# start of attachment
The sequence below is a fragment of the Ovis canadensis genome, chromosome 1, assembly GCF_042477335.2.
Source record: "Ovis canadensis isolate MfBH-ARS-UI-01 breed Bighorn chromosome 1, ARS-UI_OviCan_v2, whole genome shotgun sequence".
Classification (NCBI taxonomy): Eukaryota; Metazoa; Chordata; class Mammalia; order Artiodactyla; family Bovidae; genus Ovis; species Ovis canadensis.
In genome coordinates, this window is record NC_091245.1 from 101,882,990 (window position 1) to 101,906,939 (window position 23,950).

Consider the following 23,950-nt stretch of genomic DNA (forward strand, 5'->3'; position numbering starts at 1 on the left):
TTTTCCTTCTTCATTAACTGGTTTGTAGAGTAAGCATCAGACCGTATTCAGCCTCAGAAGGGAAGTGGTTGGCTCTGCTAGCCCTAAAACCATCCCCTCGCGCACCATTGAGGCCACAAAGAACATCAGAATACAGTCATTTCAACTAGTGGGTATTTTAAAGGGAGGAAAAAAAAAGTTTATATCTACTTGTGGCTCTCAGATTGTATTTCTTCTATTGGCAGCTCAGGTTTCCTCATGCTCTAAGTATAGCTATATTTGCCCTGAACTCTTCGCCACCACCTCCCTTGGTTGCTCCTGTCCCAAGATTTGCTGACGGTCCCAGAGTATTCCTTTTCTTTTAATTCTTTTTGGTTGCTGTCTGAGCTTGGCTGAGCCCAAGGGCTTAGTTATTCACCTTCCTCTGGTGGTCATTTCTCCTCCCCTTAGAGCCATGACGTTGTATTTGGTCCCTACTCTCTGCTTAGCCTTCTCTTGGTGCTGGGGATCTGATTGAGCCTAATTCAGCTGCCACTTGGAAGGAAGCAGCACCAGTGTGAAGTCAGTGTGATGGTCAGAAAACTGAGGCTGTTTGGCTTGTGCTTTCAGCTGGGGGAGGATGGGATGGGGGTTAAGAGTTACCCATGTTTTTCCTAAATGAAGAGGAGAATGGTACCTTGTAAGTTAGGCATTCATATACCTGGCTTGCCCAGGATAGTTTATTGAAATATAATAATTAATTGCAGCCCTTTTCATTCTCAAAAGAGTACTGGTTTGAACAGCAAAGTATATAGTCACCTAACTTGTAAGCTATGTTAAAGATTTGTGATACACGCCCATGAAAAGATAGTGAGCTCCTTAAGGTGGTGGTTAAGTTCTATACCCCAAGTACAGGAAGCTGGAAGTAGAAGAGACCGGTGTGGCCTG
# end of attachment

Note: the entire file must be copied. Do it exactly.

The sequence below is a fragment of the Ovis canadensis genome, chromosome 1, assembly GCF_042477335.2.
Source record: "Ovis canadensis isolate MfBH-ARS-UI-01 breed Bighorn chromosome 1, ARS-UI_OviCan_v2, whole genome shotgun sequence".
Classification (NCBI taxonomy): Eukaryota; Metazoa; Chordata; class Mammalia; order Artiodactyla; family Bovidae; genus Ovis; species Ovis canadensis.
In genome coordinates, this window is record NC_091245.1 from 101,882,990 (window position 1) to 101,906,939 (window position 23,950).

Consider the following 23,950-nt stretch of genomic DNA (forward strand, 5'->3'; position numbering starts at 1 on the left):
TTTTCCTTCTTCATTAACTGGTTTGTAGAGTAAGCATCAGACCGTATTCAGCCTCAGAAGGGAAGTGGTTGGCTCTGCTAGCCCTAAAACCATCCCCTCGCGCACCATTGAGGCCACAAAGAACATCAGAATACAGTCATTTCAACTAGTGGGTATTTTAAAGGGAGGAAAAAAAAAGTTTATATCTACTTGTGGCTCTCAGATTGTATTTCTTCTATTGGCAGCTCAGGTTTCCTCATGCTCTAAGTATAGCTATATTTGCCCTGAACTCTTCGCCACCACCTCCCTTGGTTGCTCCTGTCCCAAGATTTGCTGACGGTCCCAGAGTATTCCTTTTCTTTTAATTCTTTTTGGTTGCTGTCTGAGCTTGGCTGAGCCCAAGGGCTTAGTTATTCACCTTCCTCTGGTGGTCATTTCTCCTCCCCTTAGAGCCATGACGTTGTATTTGGTCCCTACTCTCTGCTTAGCCTTCTCTTGGTGCTGGGGATCTGATTGAGCCTAATTCAGCTGCCACTTGGAAGGAAGCAGCACCAGTGTGAAGTCAGTGTGATGGTCAGAAAACTGAGGCTGTTTGGCTTGTGCTTTCAGCTGGGGGAGGATGGGATGGGGGTTAAGAGTTACCCATGTTTTTCCTAAATGAAGAGGAGAATGGTACCTTGTAAGTTAGGCATTCATATACCTGGCTTGCCCAGGATAGTTTATTGAAATATAATAATTAATTGCAGCCCTTTTCATTCTCAAAAGAGTACTGGTTTGAACAGCAAAGTATATAGTCACCTAACTTGTAAGCTATGTTAAAGATTTGTGATACACGCCCATGAAAAGATAGTGAGCTCCTTAAGGTGGTGGTTAAGTTCTATACCCCAAGTACAGGAAGCTGGAAGTAGAAGAGACCGGTGTGGCCTG